Tattooed Employee

New Tattoo

New Tattoo (Photo credit: Patrick Carey, Flickr)

A small business owner enjoyed modest success for about ten years.  A change in business strategy suddenly increased her sales dramatically. She sought temporary help while advertising for new employees.

One prospective temp brought by the agency had tattoos; to which she shook her head in staunch disapproval, but agreed to others with little to no experience.  Her employee search produced several promising candidates with experience related to her business.

She hired two men on a trial basis, and promised pay increases based on performance and initiative. The first employee hired was a young man with a clean cut, pleasing appearance who was well educated.  He seemed interested in pleasing the business owner, and often spent time chatting with her on issues that appealed to her.  The common bond made her more tolerant of his sometimes less-than-stellar work ethic.  Customers also seemed happy with him;  he was particularly adept at making the female customers smile.

The second man was closer to the business owner’s age, and had a slight beard.  His clothes were not attractive or overly tidy, but he was a diligent and competent worker.  Although customers did not smile as they did for the younger man, he did not lose any customers or turn away business like the temporary workers had.  She noticed an increase in sales from his suggestions on additional items that complemented the customer and the products they chose.

As the next year progressed, the business owner found herself quite comfortable leaving the business in the hands of her two employees.  She was able to pursue additional opportunities and felt confident in her future, until the older employee asked to speak with her privately.  She was a little annoyed, expecting that he was going to ask for a raise or bonus for his recent sales.  She was dismayed to discover he accused the younger man of embezzling from her.  That evening she reviewed the accounts and found truth in his words.

The next day began with the business owner calling both employees into her office.  Before the meeting started, she noticed a tattoo on the older man’s arm and chest as he reached to catch a falling object.  Appalled to realize she had hired a man with tattoos and had not realized it, she dismissed them both, intending to call the temp agency and then lay off both men.  A good friend offered advice on the matter, which she pondered in silence, watching the older employee work that morning.  Although she detested the decision to tattoo, he had done nothing to deserve being let go.  At lunch she made her decision and fired the younger man.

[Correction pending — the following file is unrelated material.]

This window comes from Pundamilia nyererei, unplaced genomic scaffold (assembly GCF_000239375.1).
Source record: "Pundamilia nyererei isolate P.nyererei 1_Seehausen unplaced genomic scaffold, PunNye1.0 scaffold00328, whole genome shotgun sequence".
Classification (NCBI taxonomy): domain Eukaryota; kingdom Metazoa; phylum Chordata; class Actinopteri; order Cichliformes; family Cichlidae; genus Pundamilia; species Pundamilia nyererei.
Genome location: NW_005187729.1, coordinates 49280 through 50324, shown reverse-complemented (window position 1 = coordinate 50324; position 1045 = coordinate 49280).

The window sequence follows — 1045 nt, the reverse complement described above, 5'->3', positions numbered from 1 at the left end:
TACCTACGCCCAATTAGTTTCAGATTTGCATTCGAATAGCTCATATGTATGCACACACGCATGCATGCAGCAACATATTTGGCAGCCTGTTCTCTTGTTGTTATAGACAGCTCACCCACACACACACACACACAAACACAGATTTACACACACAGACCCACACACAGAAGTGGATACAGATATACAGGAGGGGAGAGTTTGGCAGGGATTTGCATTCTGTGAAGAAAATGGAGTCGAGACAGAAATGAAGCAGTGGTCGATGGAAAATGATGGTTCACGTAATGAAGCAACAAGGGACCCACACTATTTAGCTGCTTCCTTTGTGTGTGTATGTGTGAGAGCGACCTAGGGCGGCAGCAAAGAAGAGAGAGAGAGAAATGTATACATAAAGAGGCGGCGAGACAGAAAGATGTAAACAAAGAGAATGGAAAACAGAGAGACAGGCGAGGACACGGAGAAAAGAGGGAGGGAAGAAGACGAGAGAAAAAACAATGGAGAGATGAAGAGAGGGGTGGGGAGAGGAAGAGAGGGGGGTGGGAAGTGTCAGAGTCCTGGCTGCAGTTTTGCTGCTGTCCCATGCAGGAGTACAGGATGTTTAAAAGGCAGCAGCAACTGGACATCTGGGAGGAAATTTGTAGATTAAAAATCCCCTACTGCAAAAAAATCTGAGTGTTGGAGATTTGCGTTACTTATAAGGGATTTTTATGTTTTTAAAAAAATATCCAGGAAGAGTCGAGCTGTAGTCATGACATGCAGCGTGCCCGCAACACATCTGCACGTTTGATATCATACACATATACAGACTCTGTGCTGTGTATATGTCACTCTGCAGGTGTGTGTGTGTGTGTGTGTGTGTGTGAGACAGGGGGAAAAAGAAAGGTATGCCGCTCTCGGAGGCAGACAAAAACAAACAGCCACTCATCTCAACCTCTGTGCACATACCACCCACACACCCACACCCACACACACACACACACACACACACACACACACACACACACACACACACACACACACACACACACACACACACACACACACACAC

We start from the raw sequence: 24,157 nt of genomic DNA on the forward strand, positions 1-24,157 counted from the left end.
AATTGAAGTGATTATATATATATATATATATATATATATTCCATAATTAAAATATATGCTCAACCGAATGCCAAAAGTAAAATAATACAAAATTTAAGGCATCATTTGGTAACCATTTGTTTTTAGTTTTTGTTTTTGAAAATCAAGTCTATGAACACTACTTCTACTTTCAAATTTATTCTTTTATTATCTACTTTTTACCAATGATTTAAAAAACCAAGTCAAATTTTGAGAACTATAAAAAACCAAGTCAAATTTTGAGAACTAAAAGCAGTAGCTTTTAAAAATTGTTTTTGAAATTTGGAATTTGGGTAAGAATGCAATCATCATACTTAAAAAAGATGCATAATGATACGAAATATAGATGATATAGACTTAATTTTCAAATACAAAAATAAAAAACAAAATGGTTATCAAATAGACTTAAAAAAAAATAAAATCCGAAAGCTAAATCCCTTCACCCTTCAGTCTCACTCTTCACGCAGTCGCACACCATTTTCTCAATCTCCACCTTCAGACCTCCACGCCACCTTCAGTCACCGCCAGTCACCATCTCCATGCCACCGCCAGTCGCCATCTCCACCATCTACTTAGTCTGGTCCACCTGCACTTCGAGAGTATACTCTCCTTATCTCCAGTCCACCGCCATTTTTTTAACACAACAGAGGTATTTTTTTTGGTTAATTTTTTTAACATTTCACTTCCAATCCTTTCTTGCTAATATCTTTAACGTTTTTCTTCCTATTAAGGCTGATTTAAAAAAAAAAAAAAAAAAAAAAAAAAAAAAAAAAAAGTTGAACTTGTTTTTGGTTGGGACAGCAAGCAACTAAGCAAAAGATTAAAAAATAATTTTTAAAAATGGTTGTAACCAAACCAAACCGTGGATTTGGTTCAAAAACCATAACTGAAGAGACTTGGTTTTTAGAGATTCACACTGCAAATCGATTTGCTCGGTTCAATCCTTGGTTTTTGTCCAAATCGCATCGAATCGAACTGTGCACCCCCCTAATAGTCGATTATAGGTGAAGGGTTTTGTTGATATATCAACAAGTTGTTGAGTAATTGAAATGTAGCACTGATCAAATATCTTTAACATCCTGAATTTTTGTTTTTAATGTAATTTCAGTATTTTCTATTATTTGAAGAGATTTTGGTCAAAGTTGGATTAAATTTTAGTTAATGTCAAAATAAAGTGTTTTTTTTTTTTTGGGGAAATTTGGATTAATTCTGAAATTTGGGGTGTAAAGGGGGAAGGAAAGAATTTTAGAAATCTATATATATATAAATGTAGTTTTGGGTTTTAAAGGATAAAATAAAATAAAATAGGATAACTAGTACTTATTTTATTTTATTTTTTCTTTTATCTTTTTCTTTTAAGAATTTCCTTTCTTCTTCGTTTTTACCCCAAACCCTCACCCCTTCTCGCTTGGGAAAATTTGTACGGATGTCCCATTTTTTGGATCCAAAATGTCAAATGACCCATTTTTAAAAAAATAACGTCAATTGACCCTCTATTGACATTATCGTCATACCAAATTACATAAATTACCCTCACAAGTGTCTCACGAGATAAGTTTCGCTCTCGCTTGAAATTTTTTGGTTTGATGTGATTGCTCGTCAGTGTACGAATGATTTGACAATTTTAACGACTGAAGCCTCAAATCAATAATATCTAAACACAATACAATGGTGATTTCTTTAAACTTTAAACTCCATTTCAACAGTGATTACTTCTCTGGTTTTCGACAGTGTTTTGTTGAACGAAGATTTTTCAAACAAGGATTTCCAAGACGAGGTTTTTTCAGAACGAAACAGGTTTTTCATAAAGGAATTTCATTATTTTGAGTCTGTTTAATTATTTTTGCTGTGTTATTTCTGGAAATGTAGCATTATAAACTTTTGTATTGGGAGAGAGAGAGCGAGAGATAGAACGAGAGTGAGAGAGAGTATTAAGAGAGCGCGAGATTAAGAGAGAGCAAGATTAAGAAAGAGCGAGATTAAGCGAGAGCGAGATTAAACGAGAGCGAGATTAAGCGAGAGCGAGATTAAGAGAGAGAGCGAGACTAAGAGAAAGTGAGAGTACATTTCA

To her great horror the young man whispered a plan to blackmail her as he left her office.  She realized she had left herself quite vulnerable and was suddenly afraid to fire him. A noise outside her door pulled her attention from her thoughts.  The two employees were wrestling for a document with intensity.  A full minute later, damaged furniture and shouted threats filled the room as the older man handed her the document.  To her surprise she found it was the key to her relief and proved the younger man’s guilt in full. The thought struck her that had she fired the older employee for his tattoos, her situation would have been quite different.

Moral of the Story: 

Matthew 1:3, 5, 6, & 11 points out some things about Israel’s history that they would probably prefer we not focus on. To include women in genealogy was unusual, but Matthew chose only special women or circumstances: Tamar, whose child came from her father-in-law, Rahab the Harlot, Ruth the Moabitess (Moabites came from Lot’s incest), Uriah’s wife Bathsheba was tainted by adultery and murder, and the Jews taken into captivity for generations of disobedience. What purpose could he have in rubbing salt on wounds like that?

In this story, the personal choice to tattoo was abhorrent to the business owner. Many of us have something that we judge others for, something we prefer not to be associated with. There are people who make choices I struggle with – that I admit I would rather turn around to avoid eye contact with, and it is wrong of me.

Here in this history we see a pattern of sin, of bad choices, and wrongs done.  Proclaiming victory over even such a sordid past is the reason I think it was included.  God overcame all that past, He kept His promises and did it through sinners and non-Jews as if to say He can overcome anything we have done as well.

See others stories on the topic of Judging, click here to read similar stories, or continue with the next story by verse.

A wonderfully blessed, self-critical person who loves to learn new things, delights in the little victories and gifts, and deeply respects wisdom. I enjoy writing and telling stories. I love outdoor activities and my career, coworkers, family, and the wonderful folks in my church family who teach me so much about how to walk confidently when you can't see where you're going.

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Posted in Based on New Testament, Judging, Matthew
One comment on “Tattooed Employee
  1. Bonnie says:

    This is a great story. I think you’ve captured the essence of this passage of scripture and brought it home very well.

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© 2013-2018 Parables by Mish & Each story is an original work of fiction, and any resemblance to actual events or persons is purely coincidental. Send requests for use of this content to Unauthorized use and/or duplication of this material without express and written permission from this blog’s author is strictly prohibited.

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